Dublin is so…familiar. It’s kind of like how I find London to be, where all the “culture” has already been exported so going to the origin, the source, results in a feeling of anticlimax. Cozy “Irish” pubs all over the place, with the stereotypical pint of Guinness (I actually for the first time ever had a mouthful that I enjoyed - but I’m still not converted).
Being in Dublin was extremely challenging in many ways as I was in totally unfamiliar territory (yes, this seems to contradict what’s written above). Meaning, I was in Keith’s home, with a very strange uncomfortable energy being exuded, with Keith’s group of friends with whom I didn’t click with instantly and immediately – it’s difficult to explain why. It all worked out as the days went on as I grew more comfortable and met people who really sparked my interest. Funnily enough, I made a fantastic connection with a Brasilian girl, Cleo, and an Italian girl who was adopted in India, Bettsina.
I find Irish people extremely reserved until you give them some alcohol, and I guess what I’m finding about English speaking countries in Europe is that there is this huge drinking culture, and yes, you always do have a choice as to whether you drink or not, but I highly dislike feeling like the only entertainment option available involves alcohol. And even more than that, it seems to be drinking for the sake of getting drunk, not to savor the beverage itself. I guess the weather contributes to this culture of people getting together to sit in a dim-lit place and consume alcohol rather than finding alternative activities. Yes, there are options – I loved stumbling into Tom’s neighbor’s barbecue, but that had a total of…1 Irish person there? Going to the cinema was good, and the World Street Performers Championships was great, but…it ended in rain. I’m absolutely completely sick of the cold and rain and wind, and want to get south south south now.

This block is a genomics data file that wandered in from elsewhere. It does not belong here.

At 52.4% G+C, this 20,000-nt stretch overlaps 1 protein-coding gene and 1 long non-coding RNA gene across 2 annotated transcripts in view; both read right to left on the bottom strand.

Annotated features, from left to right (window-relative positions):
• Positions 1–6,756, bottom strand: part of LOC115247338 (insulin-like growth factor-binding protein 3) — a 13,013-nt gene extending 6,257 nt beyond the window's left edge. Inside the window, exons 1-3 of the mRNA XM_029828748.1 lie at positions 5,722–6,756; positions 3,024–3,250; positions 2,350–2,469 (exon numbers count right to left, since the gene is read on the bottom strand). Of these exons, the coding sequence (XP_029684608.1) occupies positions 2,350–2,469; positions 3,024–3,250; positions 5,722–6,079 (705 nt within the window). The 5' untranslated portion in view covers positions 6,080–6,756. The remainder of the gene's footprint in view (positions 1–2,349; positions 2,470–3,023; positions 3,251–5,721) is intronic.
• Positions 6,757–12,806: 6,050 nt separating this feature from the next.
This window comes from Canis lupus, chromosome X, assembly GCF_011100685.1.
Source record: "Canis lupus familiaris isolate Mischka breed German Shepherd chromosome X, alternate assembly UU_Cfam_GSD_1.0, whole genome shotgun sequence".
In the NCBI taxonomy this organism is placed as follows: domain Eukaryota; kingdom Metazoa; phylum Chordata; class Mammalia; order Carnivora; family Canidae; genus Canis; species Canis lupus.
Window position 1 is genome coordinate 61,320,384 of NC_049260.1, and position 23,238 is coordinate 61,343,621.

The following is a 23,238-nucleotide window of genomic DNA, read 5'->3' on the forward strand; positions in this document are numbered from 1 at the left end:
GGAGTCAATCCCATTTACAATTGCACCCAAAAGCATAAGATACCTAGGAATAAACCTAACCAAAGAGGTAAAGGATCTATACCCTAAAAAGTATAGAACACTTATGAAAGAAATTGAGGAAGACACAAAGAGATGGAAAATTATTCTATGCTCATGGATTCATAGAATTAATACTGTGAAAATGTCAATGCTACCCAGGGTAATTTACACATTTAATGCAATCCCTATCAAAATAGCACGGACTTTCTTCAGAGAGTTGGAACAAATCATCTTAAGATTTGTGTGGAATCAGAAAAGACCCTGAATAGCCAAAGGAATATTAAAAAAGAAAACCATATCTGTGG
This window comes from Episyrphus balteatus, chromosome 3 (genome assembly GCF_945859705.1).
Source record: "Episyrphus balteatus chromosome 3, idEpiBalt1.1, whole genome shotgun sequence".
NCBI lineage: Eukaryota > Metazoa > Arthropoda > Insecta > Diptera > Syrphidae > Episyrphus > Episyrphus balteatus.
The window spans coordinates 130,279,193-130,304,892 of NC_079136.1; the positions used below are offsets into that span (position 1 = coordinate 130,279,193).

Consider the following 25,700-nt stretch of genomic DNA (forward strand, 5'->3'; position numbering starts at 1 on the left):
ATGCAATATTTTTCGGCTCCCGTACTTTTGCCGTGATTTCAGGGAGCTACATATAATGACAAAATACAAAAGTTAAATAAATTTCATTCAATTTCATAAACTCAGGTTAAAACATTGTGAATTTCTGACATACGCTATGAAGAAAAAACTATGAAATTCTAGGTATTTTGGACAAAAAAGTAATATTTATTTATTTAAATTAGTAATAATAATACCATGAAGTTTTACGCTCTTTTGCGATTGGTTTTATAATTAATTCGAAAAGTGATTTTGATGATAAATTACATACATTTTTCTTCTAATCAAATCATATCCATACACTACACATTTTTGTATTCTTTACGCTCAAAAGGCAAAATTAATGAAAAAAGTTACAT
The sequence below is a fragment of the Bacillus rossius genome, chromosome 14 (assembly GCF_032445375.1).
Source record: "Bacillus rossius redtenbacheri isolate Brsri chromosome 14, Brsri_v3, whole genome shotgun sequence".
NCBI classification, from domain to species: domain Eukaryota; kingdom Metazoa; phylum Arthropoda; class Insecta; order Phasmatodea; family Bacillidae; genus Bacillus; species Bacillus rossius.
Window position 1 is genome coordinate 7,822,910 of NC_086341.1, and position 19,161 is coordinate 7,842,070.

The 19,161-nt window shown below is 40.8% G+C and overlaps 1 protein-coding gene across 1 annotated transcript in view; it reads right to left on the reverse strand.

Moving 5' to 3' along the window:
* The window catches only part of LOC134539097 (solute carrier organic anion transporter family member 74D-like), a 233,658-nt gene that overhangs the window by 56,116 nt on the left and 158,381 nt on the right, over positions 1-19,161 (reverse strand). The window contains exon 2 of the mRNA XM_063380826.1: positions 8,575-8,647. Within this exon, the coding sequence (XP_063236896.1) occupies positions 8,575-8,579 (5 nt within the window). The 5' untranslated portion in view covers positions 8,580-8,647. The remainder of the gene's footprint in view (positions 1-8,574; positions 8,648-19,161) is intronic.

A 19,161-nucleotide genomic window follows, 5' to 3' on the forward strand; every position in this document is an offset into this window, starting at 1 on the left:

But on the other hand, Dublin was pretty amazing for how cosmopolitan it’s gotten. I guess since I don’t know much about how Ireland used to be, it doesn’t affect me as much to realize that now you can walk the streets and potentially not hear English being spoken, that in a coffee shop like Lemon Jelly where I met a lot of the workers, you’ve got people from Brasil, Argentina, India, France, Romania, Slovakia, and Ireland. And I like that you can walk everywhere…and it feels safe.
However, the lack of integration was surprising – in all of the social things we did all week, there was a conspicuous lack of Irish people – more than once, Keith was the only Irish person there. Strange, because it’s not like Japan where people can’t speak the local language so stick together. In all the gatherings where there were usually at least 5 nationalities, the common language was English. So what’s going on? It’s probably a complex phenomenon with lots of reasons, and I hope Keith finds out : )